Life styles, Mission, perspectives, Spirituality

Spirituality: The Icing? Or the whole Cake?

Last night I heard Bishop Lee (Bishop of Swindon) speaking at a confirmation service, he started off by talking about “Spirituality” and asked the question “Spirituality: The Icing? Or the Cake?”

It was a great picture too often we view spirituality as a nice sideline or hobby, a bolt on, a leisure activity that can be squeezed into busy lives.

And for some people that is how their Spirituality works for them, in the midst of a busy week, couple hours at Yoga, and then carry on with life as normal, living as we always had, except perhaps maybe slightly less stressed.

Yet for the Christian, Spirituality isn’t just an activity we slot amongst the other stuff, it is the way we live our lives, all the time, day in and day out (24-7, 365 -what it means to be a living sacrifice, there on the altar of God by choice)..

Not just a drizzle of icing but the whole cake.

This made me think about how we lead our lives as Christians.

I wondered if I really exhibited the fruit of the Spirit “Love, Joy, Peace, Patience, Gentleness, Goodness (or in some translations generosity), Kindness and Self Control” whether people would be challenged and think “what is it in his life that makes such a difference I want some of that!”

Perhaps we need to explore what it means that “he that is in us is greater than he that is in the world”, “Christ in us the hope of glory” and “treasure in Jars of clay”… A life where God is glorified in us, a life lived as life was intended to be lived by God is bound to be noticed, it will be like “stars shining in the darkness” unmissable like salt or light.

I think there is something wonderfully missional about our lives being different from the world around us.

We live in a world where people don’t know who they are, looking for authenticity, desperate to know what really matters in a materialistic and superficial world.

St. Francis talked about our hearts being restless until we find our rest in him, and we see how restless our world is, especially in the west where everyone is so driven, hyped up on red-bull, but not actually sure where they are going, nor sure of the direction of their lives, but feel the pressure to go where-ever it is fast!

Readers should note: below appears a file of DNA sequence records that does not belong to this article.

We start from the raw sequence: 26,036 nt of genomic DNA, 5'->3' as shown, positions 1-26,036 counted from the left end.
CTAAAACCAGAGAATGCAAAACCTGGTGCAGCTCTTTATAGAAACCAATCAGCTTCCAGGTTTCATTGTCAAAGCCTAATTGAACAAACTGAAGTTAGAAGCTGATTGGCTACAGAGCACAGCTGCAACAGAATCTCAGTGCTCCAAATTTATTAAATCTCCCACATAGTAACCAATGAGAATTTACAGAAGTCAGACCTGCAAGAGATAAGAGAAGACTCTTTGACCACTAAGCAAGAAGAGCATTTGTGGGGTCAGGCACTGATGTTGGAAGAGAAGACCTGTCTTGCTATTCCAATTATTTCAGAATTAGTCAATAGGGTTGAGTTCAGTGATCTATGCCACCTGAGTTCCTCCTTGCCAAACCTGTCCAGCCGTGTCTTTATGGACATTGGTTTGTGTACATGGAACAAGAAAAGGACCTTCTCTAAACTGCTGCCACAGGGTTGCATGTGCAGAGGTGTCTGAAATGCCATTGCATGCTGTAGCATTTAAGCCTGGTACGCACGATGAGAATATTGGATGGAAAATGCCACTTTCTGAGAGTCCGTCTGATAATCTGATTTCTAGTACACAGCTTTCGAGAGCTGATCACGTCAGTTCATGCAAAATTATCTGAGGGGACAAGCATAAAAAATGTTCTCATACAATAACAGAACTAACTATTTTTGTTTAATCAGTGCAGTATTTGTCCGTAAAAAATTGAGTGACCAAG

Interestingly my friend Jonathan who used to lead a Church called  B1 in Birmingham said he was often involved in coversations about wanting to lead a good life, the New Monastic Group Moot does life coaching, amazingly rich city types pay vast sums of money for someone to help them explore how to live their lives, because it clearly really matters to them.

I am reminded of Freddie Mercury’s Song “Does anybody know what we are living for?” -Freddie Mercury was a deeply spiritual man, but never managed to get “a handle on life” describing himself as “desperately lonely”.

We have this wonderful gift to give the world, but unfortunately it is also a gift that as Christians in the west we haven’t really fully opened, explored and enjoyed.
Instead becoming like Chameleons trying to blend into the world around us, when really we were called to stand out, why will people listen to what we say, when they look at our lives and can’t see anything different from their own.
I think of some of the wonderful wise (often elderly) saints I know, and I am really drawn to them, I find conversation with them incredibly inspiring. I think part of their appeal is that they have walked deeply with Christ and that is something deeply attractive.
Too often we end up apologizing for what actually makes us beautiful and attractive to the world around us.
Let’s be unashamed of the difference Christ makes to us in our lives, in the highs and in the lows, in the good times and the bad.
Ironically, when we live our lives following Christ we become more the person we were created to be, more fully us.
Bishop Lee cited Archbishop Rowan meeting Archbishop Tutu, and described him as a guy “enjoying being Demond Tutu”, this isn’t talking about pride or vanity, but rather being someone comfortable being themselves.
We live so much of our lives worried about what others will think of us, and yet really what matters is the audience of one, Christ himself, what does he think of us?
People talk a lot about mission, and a lot about discipleship, as though our sharing our faith and our everyday lives are somehow different, but I think the reality is who we are is what speaks volumes, and yet Churches we have worried to much about “saying the right thing” rather than “living the right way”.
So, lets be people that embrace the cake, not just a frosting of spirituality icing.
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